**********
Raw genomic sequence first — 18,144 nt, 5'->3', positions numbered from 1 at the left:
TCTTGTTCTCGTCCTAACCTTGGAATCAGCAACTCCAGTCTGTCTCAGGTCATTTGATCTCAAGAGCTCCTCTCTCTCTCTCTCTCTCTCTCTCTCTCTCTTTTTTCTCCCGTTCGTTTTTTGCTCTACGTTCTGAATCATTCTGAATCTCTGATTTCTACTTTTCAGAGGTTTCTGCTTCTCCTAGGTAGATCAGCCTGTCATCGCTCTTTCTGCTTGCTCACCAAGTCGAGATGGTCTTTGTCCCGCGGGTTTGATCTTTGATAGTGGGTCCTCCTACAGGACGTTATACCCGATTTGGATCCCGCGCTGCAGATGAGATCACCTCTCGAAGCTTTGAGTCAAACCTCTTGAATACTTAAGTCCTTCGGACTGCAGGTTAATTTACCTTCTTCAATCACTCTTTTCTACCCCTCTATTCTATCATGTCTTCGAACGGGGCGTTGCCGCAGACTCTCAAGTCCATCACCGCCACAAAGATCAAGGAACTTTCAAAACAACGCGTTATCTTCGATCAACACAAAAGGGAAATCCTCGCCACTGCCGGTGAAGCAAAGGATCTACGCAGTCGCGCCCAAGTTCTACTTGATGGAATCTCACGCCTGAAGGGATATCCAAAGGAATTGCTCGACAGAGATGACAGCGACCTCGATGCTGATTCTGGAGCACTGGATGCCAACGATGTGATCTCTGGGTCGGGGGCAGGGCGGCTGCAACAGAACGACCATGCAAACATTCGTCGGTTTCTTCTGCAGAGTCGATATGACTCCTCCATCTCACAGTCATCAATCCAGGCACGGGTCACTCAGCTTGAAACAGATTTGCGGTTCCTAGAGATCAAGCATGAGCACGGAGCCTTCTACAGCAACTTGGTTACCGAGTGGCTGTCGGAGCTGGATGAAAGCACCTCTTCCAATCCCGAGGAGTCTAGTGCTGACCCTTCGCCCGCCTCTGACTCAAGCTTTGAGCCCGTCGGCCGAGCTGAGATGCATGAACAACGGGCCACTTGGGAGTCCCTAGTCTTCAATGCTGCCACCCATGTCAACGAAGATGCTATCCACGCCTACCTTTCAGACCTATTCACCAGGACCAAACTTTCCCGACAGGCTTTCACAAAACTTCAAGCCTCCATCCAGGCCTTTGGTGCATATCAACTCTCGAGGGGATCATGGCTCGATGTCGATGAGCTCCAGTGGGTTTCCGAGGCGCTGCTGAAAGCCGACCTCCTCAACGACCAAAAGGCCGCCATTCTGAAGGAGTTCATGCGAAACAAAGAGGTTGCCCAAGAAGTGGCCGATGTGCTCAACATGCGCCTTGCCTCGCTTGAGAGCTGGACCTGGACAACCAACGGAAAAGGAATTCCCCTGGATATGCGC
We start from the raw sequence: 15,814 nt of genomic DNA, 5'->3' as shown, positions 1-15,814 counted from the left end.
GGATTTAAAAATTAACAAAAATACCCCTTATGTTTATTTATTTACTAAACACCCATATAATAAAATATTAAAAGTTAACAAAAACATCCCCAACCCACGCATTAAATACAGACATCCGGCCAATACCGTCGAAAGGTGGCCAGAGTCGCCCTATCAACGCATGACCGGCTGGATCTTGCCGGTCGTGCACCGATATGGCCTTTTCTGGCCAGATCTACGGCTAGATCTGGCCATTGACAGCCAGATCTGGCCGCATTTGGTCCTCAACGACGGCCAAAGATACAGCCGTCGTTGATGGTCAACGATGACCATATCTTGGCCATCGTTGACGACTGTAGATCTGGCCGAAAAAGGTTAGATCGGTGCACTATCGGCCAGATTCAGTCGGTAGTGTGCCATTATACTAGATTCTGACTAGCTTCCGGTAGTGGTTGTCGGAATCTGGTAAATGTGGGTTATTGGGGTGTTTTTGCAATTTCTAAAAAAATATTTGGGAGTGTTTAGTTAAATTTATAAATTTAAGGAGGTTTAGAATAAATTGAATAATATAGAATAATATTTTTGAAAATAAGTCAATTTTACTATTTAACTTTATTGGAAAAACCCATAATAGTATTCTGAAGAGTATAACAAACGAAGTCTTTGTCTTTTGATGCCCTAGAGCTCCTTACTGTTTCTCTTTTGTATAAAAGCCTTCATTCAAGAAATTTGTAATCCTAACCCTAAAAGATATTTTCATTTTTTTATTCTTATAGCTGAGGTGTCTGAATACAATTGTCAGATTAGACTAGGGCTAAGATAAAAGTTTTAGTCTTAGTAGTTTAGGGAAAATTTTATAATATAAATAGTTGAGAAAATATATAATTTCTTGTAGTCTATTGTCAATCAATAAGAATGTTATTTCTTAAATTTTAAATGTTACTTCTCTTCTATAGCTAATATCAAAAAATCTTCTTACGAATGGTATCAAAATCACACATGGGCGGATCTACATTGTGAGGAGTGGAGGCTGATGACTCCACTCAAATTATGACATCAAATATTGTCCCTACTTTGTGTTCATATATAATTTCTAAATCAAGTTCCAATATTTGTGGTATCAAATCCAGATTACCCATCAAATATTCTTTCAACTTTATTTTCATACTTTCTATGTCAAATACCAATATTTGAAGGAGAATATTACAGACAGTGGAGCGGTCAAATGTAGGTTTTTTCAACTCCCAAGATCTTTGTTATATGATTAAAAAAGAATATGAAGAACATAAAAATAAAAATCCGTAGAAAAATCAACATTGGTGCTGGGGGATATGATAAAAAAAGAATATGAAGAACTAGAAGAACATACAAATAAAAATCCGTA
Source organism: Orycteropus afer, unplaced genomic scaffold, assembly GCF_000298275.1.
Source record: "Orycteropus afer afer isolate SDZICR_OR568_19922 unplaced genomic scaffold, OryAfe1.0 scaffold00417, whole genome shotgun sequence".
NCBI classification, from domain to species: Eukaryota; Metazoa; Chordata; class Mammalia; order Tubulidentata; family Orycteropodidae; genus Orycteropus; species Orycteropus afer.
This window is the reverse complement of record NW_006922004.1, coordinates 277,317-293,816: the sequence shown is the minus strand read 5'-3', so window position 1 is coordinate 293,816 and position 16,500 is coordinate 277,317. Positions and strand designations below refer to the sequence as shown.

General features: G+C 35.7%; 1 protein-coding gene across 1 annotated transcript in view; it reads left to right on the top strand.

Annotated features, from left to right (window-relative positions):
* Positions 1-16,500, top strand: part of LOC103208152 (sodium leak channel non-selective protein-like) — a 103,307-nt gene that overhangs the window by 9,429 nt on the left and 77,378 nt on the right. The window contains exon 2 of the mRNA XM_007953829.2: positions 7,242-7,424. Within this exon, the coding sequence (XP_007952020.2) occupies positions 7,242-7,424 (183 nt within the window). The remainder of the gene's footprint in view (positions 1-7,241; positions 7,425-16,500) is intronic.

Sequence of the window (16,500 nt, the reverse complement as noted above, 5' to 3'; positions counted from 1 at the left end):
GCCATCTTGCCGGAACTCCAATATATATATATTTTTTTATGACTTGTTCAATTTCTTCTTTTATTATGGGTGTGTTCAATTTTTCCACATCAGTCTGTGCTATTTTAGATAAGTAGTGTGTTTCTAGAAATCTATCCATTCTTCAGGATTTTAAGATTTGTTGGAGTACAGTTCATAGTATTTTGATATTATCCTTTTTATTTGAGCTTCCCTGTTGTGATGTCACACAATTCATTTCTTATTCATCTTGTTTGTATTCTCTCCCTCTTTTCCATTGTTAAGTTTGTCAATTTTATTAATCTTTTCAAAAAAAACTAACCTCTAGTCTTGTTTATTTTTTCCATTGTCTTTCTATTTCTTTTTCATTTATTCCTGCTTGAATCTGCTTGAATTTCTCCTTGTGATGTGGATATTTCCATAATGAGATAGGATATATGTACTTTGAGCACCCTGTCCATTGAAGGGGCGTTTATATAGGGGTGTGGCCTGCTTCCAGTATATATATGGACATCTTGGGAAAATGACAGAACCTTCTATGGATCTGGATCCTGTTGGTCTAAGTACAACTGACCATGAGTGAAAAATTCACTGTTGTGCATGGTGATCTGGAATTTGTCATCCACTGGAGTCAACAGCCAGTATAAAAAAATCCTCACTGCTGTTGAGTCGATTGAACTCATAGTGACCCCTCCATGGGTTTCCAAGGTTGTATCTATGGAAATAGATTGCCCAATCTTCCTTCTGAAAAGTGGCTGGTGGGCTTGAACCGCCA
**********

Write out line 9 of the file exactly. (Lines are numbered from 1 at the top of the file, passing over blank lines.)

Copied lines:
General features: G+C 35.7%; 1 protein-coding gene across 1 annotated transcript in view; it reads left to right on the top strand.